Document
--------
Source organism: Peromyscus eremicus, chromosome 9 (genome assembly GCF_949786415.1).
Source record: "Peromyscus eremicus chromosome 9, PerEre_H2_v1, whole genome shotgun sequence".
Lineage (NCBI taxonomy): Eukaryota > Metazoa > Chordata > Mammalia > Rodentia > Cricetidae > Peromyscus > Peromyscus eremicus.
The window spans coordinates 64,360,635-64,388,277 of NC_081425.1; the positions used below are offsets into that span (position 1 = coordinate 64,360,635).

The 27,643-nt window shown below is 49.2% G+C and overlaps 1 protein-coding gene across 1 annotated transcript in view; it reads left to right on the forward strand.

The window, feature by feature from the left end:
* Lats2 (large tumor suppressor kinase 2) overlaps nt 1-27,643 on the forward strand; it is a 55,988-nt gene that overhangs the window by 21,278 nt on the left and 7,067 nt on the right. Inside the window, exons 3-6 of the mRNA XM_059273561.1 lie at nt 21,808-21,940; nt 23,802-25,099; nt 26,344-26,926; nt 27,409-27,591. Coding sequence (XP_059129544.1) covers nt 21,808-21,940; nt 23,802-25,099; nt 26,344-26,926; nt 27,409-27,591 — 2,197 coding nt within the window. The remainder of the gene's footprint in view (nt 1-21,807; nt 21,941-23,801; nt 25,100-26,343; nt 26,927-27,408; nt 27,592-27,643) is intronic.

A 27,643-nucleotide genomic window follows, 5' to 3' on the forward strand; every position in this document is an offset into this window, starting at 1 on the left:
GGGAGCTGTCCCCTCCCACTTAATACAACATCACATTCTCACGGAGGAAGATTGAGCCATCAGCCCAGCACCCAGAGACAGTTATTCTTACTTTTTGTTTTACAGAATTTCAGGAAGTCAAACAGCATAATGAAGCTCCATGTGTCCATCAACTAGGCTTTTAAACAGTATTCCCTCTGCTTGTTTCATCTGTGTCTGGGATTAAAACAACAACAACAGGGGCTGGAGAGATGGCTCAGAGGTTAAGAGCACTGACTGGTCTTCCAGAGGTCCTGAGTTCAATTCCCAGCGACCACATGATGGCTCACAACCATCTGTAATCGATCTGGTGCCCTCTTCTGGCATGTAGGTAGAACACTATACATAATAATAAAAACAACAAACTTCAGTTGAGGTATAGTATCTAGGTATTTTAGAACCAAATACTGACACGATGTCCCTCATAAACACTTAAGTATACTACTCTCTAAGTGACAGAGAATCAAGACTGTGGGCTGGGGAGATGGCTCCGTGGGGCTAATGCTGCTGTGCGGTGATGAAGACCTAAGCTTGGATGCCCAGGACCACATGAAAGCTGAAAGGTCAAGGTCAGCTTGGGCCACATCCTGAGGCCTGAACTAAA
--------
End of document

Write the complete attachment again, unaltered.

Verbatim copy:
Source organism: Peromyscus eremicus, chromosome 9 (genome assembly GCF_949786415.1).
Source record: "Peromyscus eremicus chromosome 9, PerEre_H2_v1, whole genome shotgun sequence".
Lineage (NCBI taxonomy): Eukaryota > Metazoa > Chordata > Mammalia > Rodentia > Cricetidae > Peromyscus > Peromyscus eremicus.
The window spans coordinates 64,360,635-64,388,277 of NC_081425.1; the positions used below are offsets into that span (position 1 = coordinate 64,360,635).

The 27,643-nt window shown below is 49.2% G+C and overlaps 1 protein-coding gene across 1 annotated transcript in view; it reads left to right on the forward strand.

The window, feature by feature from the left end:
* Lats2 (large tumor suppressor kinase 2) overlaps nt 1-27,643 on the forward strand; it is a 55,988-nt gene that overhangs the window by 21,278 nt on the left and 7,067 nt on the right. Inside the window, exons 3-6 of the mRNA XM_059273561.1 lie at nt 21,808-21,940; nt 23,802-25,099; nt 26,344-26,926; nt 27,409-27,591. Coding sequence (XP_059129544.1) covers nt 21,808-21,940; nt 23,802-25,099; nt 26,344-26,926; nt 27,409-27,591 — 2,197 coding nt within the window. The remainder of the gene's footprint in view (nt 1-21,807; nt 21,941-23,801; nt 25,100-26,343; nt 26,927-27,408; nt 27,592-27,643) is intronic.

A 27,643-nucleotide genomic window follows, 5' to 3' on the forward strand; every position in this document is an offset into this window, starting at 1 on the left:
GGGAGCTGTCCCCTCCCACTTAATACAACATCACATTCTCACGGAGGAAGATTGAGCCATCAGCCCAGCACCCAGAGACAGTTATTCTTACTTTTTGTTTTACAGAATTTCAGGAAGTCAAACAGCATAATGAAGCTCCATGTGTCCATCAACTAGGCTTTTAAACAGTATTCCCTCTGCTTGTTTCATCTGTGTCTGGGATTAAAACAACAACAACAGGGGCTGGAGAGATGGCTCAGAGGTTAAGAGCACTGACTGGTCTTCCAGAGGTCCTGAGTTCAATTCCCAGCGACCACATGATGGCTCACAACCATCTGTAATCGATCTGGTGCCCTCTTCTGGCATGTAGGTAGAACACTATACATAATAATAAAAACAACAAACTTCAGTTGAGGTATAGTATCTAGGTATTTTAGAACCAAATACTGACACGATGTCCCTCATAAACACTTAAGTATACTACTCTCTAAGTGACAGAGAATCAAGACTGTGGGCTGGGGAGATGGCTCCGTGGGGCTAATGCTGCTGTGCGGTGATGAAGACCTAAGCTTGGATGCCCAGGACCACATGAAAGCTGAAAGGTCAAGGTCAGCTTGGGCCACATCCTGAGGCCTGAACTAAA